Yet Shopper’s alluring fascination is that it does not follow these ideas to completion, that it leaves them hanging and drifting out into the ether unfulfilled as other problems and concerns raise their voices. The film’s relative impressionism – or at least its refusal to make definitive statements about the materials it depicts, its emphasis on fleeting thoughts and emotions – is less a top-down declaration on Assasyas’ part than a fascinating kindling for his ever-igniting understanding that the world in late capitalism, not to mention the people in it , have much too much going on – or at least they police themselves to feel this way, or are taught to police themselves as such – to slow and stagnate and focus on any one theme. The film flirts with kinesis and stasis, but it jeopardizes their binary nature. Maureen is almost always gliding between rooms as if only tentatively grasping this world, yet she always finds herself walled in to the same apartment, and the same self. She’s stuck in the past, but the film also suggests that everyone around her is trapped in the present-day prison of perpetual-acceleration, which is its own kind of 21st century stagnation masked as motion. Thus is Assayas’ tone so fitting for life in the 21st century: a beguiling mismatch, an intentionally broken encounter between the molasses-like and the frenetic, their offspring being that odd, vulnerable, sometimes insufferable creature known as the 21st century subject-being.
Assayas’ partner in crime, two-for-two now, is Kristen Stewart, arguably the boldest young actress working in the English language today, just as her former screen-partner Robert Pattinson is among the brashest and most self-aware male celebrities in the game. Stewart’s recent string of masterfully self-effacing performances reaches a current apogee here as well. She continually marks her extraordinarily minimalist performative style – often bemoaned as incompetent or insufficiently expressive in her younger years in pap teenage fare – as a new portal into a bruised, wandering soul, a siphon to emptiness, an imaging of a person who seems to exist beneath the realm of human perception. Stewart’s character is always on the move, but she shuffles through the film in a stupor or a wounded lurch, holding the weight of expectations on her shoulders, a weight all the more insufferable because its 21st century incarnation is so invisible. Assayas – and Stewart – understand that the peculiarity of late capitalism is that its chains are often incorporeal. Stewart’s style is modestly magentic, bashfully baleful, galvanizing the screen in the kind of performance that refuses to command our attention when it can spread out and layer itself over the film like a thin membrane of adrift, misplaced abjection.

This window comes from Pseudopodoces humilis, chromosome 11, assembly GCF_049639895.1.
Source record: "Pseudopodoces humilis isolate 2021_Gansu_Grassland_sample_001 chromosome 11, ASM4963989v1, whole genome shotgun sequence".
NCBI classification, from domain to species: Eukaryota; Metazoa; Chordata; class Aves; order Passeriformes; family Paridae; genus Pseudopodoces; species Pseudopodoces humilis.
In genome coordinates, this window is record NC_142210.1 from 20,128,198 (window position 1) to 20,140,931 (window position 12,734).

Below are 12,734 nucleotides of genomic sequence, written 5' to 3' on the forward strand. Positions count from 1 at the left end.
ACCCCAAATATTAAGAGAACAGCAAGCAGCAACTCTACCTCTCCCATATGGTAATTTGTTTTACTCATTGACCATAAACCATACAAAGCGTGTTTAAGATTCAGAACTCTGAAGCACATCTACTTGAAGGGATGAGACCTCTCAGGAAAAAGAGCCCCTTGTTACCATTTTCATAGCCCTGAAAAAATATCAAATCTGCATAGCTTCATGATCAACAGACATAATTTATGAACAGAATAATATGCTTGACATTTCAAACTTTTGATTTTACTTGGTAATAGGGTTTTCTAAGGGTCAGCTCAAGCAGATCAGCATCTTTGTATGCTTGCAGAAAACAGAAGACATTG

Another mark of courage? Personal Shopper is a remarkable character study of a mind wracked with grief and locked into status, but Maureen’s ghost’s identity is not a question of personal insanity. Conventional wisdom suggests that “psychological horror” is eminently more intellectual and “courageous” than the bread-and-butter kind, but Personal Shopper erodes the categories between horror of the mind and “real” or corporeal horror. Instead of playing around with the existence of the supernatural, Assayas considers that a superficial and reactionary concern; his film accepts the existence of the supernatural, phantoms, ghosts, and specters, suggesting that we ought to consider that worlds beyond our own, or at least adjacent to it, touch ours. (After all, what is a film but a ghostly after-image of previously-filmed events?) Ghosts are a foundational presupposition rather than a question for the drama here. There is not one ounce of curiosity on the film’s part about making a mystery of Maureen’s mind, with Assayas essentially implying that “psychological horror”, in this and many cases, would be more timid than courageous, essentially a retreat into the presumption – or fallback – of that old chestnut of womanly hysteria. Many other films pretend to offer “psychological horror” as a modernist, mind-shattering experience but cautiously contain the eruption of possibilities and destruction of mindsets they proffer by reserving the possibility that all of their concerns merely reflect the splintered, unstable mind of their one protagonist. That protagonist, in that case, becomes an exception, a social and mental failure suffering from a trauma that precludes their personal consideration of the rational world. The possibility of an immanent critique of rationalism – the possibility that rationalism is not only not sovereign over this one personal mind but is not immanent or certain at all – remains off the table in these films.